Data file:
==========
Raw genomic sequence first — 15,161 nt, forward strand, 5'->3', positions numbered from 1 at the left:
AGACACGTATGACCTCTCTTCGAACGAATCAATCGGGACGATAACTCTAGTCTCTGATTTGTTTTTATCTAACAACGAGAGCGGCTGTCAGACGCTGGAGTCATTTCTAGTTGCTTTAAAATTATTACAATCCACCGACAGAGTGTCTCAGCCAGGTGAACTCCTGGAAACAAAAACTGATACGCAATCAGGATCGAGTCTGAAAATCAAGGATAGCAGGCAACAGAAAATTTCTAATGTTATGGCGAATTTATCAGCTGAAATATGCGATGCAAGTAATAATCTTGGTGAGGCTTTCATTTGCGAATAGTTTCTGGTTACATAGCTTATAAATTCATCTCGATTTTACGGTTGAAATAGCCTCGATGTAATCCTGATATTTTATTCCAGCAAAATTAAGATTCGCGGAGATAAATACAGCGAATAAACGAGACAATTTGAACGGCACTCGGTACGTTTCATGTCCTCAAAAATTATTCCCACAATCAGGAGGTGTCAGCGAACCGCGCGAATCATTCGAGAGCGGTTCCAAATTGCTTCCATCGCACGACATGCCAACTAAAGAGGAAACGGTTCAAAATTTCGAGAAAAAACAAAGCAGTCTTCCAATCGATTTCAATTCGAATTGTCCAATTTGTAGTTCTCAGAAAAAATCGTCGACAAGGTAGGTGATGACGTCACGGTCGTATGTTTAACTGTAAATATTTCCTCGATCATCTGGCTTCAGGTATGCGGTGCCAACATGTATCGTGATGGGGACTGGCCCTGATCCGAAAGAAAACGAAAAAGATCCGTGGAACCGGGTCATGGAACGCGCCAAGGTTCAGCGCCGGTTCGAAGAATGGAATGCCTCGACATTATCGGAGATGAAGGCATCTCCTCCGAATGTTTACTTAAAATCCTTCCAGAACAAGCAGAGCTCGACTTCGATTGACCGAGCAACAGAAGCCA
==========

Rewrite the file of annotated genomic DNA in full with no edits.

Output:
Raw genomic sequence first — 15,161 nt, forward strand, 5'->3', positions numbered from 1 at the left:
AGACACGTATGACCTCTCTTCGAACGAATCAATCGGGACGATAACTCTAGTCTCTGATTTGTTTTTATCTAACAACGAGAGCGGCTGTCAGACGCTGGAGTCATTTCTAGTTGCTTTAAAATTATTACAATCCACCGACAGAGTGTCTCAGCCAGGTGAACTCCTGGAAACAAAAACTGATACGCAATCAGGATCGAGTCTGAAAATCAAGGATAGCAGGCAACAGAAAATTTCTAATGTTATGGCGAATTTATCAGCTGAAATATGCGATGCAAGTAATAATCTTGGTGAGGCTTTCATTTGCGAATAGTTTCTGGTTACATAGCTTATAAATTCATCTCGATTTTACGGTTGAAATAGCCTCGATGTAATCCTGATATTTTATTCCAGCAAAATTAAGATTCGCGGAGATAAATACAGCGAATAAACGAGACAATTTGAACGGCACTCGGTACGTTTCATGTCCTCAAAAATTATTCCCACAATCAGGAGGTGTCAGCGAACCGCGCGAATCATTCGAGAGCGGTTCCAAATTGCTTCCATCGCACGACATGCCAACTAAAGAGGAAACGGTTCAAAATTTCGAGAAAAAACAAAGCAGTCTTCCAATCGATTTCAATTCGAATTGTCCAATTTGTAGTTCTCAGAAAAAATCGTCGACAAGGTAGGTGATGACGTCACGGTCGTATGTTTAACTGTAAATATTTCCTCGATCATCTGGCTTCAGGTATGCGGTGCCAACATGTATCGTGATGGGGACTGGCCCTGATCCGAAAGAAAACGAAAAAGATCCGTGGAACCGGGTCATGGAACGCGCCAAGGTTCAGCGCCGGTTCGAAGAATGGAATGCCTCGACATTATCGGAGATGAAGGCATCTCCTCCGAATGTTTACTTAAAATCCTTCCAGAACAAGCAGAGCTCGACTTCGATTGACCGAGCAACAGAAGCCA